Piet Bongers, an organic farmer in southern Netherlands, paid PlantLab a visit. Bongers, also a board member of the Network Vital Agriculture and Nutrition, was enthusiastic about the water savings, but wonders about the plant’s “vital energies”: “You can’t make it too easy for a plant. It’s the same as for people: Plants also need a little hardship in order to become stronger.” Bongers thinks consumers will continue to demand natural, organic products. “We organic farmers offer something PlantLab doesn’t: for example, the relaxation that comes from being on an organic farm and the fresh air there.”
Rabbinge sees more advantages in PlantLab’s method than in organic farming, however. “You don’t have to do it for the environment,” he says. “Organic agriculture uses more energy and more water, and it’s more labor intensive.”
It isn’t necessary for health, either. “It’s never been proven that organic food is healthier. Of course, it can make you feel better about yourself as a person.”
The hardship Bongers says plants need is only true of organic farming, ­according to Rabbinge. “Because it doesn’t use ­pesticides, you have to make the plants ­extra strong.” That doesn’t apply to the rest of the industry. Rabbinge compares it to ­human ­development. “Modern man lives much longer because he has a much less difficult life than he used to, but he also ingests more nutrients,” he says. “I don’t see anything wrong with that.”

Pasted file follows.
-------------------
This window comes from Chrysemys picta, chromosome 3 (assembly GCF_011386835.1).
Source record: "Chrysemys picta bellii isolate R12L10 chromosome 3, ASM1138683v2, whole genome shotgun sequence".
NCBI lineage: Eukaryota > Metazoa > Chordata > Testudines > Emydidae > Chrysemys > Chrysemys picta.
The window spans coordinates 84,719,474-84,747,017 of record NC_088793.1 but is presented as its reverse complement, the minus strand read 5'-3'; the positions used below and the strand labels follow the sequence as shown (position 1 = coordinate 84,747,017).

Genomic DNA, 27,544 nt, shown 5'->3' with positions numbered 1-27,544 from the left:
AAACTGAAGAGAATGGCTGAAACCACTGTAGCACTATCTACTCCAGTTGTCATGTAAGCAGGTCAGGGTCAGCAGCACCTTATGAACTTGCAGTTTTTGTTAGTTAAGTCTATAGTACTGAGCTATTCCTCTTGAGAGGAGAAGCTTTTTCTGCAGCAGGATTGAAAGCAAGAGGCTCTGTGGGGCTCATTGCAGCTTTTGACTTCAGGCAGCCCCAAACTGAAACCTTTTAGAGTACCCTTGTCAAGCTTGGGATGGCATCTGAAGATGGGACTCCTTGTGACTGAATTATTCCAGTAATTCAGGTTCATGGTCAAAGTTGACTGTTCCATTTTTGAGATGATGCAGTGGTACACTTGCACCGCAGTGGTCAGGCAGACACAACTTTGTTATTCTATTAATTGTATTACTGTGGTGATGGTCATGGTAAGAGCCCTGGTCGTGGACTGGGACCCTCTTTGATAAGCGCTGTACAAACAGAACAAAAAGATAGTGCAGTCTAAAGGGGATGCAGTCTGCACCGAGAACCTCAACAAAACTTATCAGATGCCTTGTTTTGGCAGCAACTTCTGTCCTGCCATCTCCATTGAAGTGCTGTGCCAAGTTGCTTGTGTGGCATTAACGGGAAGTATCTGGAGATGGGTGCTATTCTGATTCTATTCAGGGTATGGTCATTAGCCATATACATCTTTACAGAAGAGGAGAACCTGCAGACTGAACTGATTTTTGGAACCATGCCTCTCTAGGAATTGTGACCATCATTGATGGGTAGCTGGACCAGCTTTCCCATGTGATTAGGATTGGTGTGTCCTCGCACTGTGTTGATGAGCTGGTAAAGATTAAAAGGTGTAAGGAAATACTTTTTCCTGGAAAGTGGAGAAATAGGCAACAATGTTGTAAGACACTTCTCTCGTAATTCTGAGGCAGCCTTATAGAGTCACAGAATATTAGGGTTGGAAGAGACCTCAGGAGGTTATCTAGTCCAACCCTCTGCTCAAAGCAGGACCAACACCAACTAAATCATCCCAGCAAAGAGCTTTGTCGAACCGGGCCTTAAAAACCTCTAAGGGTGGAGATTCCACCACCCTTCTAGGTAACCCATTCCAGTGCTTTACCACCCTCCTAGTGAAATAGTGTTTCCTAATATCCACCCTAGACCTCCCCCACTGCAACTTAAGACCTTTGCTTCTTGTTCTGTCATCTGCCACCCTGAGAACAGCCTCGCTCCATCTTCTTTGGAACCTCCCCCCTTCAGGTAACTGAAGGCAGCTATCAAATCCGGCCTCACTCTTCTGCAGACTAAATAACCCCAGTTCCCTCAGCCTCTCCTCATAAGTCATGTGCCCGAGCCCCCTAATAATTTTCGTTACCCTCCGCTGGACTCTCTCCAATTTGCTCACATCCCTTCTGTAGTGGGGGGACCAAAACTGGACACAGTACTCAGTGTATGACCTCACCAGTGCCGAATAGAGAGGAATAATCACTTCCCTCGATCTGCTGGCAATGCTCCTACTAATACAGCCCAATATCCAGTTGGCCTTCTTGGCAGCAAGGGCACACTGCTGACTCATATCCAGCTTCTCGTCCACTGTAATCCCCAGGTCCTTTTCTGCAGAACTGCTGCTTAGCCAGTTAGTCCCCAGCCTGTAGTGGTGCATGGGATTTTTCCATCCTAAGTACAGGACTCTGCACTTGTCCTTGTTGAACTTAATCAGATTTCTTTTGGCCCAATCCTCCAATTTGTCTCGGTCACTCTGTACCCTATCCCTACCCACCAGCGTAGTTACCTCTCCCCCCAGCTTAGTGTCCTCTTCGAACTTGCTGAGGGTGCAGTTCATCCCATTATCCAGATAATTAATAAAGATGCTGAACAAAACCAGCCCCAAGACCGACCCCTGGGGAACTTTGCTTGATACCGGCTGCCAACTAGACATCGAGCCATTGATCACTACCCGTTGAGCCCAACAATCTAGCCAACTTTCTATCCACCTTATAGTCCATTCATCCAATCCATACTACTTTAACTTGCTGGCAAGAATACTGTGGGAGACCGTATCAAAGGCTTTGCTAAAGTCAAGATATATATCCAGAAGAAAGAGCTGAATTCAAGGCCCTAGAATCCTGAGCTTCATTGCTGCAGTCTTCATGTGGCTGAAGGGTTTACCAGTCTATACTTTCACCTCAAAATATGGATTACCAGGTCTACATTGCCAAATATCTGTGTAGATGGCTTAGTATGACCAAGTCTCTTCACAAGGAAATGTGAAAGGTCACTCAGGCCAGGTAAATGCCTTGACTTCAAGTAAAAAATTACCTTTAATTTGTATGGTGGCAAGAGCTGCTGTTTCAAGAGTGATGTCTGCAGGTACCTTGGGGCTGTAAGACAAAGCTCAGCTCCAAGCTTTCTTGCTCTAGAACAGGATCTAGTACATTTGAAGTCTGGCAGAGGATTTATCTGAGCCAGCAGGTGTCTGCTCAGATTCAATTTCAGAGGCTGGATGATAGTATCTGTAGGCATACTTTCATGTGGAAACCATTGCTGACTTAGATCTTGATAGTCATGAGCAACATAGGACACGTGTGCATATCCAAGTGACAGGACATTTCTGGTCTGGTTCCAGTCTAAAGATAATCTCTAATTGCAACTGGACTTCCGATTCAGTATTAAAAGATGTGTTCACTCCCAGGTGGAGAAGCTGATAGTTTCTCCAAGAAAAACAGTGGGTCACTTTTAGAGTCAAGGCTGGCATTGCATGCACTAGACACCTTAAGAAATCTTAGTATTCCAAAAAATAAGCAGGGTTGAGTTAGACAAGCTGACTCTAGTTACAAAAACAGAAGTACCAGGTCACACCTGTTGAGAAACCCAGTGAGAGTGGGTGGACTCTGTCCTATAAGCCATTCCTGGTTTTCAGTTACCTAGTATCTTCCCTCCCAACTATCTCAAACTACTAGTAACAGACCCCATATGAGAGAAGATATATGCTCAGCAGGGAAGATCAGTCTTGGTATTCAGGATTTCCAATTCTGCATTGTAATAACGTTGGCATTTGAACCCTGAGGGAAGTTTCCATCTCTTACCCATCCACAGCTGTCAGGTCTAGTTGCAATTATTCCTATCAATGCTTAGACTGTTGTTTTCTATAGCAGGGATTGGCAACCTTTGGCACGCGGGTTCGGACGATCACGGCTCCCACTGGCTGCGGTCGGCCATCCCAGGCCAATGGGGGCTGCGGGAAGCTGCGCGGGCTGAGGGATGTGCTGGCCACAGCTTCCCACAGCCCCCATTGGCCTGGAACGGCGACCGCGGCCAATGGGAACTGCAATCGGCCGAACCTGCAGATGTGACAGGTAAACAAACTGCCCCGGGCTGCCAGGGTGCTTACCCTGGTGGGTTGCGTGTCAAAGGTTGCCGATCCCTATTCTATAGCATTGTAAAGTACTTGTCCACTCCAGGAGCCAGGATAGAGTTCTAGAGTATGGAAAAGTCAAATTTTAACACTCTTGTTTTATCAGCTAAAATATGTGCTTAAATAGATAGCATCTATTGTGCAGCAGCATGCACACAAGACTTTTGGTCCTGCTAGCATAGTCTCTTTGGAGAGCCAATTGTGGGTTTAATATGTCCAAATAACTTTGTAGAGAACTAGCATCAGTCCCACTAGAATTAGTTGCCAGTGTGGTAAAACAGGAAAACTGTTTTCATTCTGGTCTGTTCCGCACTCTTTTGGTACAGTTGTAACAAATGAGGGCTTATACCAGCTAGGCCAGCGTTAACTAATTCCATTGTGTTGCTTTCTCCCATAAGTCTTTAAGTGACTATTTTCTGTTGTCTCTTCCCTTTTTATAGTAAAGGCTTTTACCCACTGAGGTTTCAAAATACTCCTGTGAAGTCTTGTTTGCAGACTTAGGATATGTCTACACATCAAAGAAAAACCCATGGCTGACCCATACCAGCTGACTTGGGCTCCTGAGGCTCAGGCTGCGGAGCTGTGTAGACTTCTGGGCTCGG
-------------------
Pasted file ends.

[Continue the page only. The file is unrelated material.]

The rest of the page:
PlantLab’s invention indicates we’ll have to alter our ideas about growing food if we want to prevent a pressing shortage in 30 years and bring food production closer to the consumer. The fact that PlantLab’s ­production units contain very little nature doesn’t mean the vegetables and fruits these units produce are any less environmentally responsible or delicious, according to ­Meeuws. “Our plants are so happy that they never get sick, even using 90 percent less water and grown right beside the consumer. Now that’s organic. And there’s so much more we can do if we just learn to ­understand plants better.”
Hydroponics: Agriculture without soil
The items on display in today’s city supermarket are no longer what the consumer wants, according to BrightFarm Systems, which delivers produce without pesticides or greenhouse gas emissions. The solution was obvious, says the New York company: Grow food exclusively near the consumer.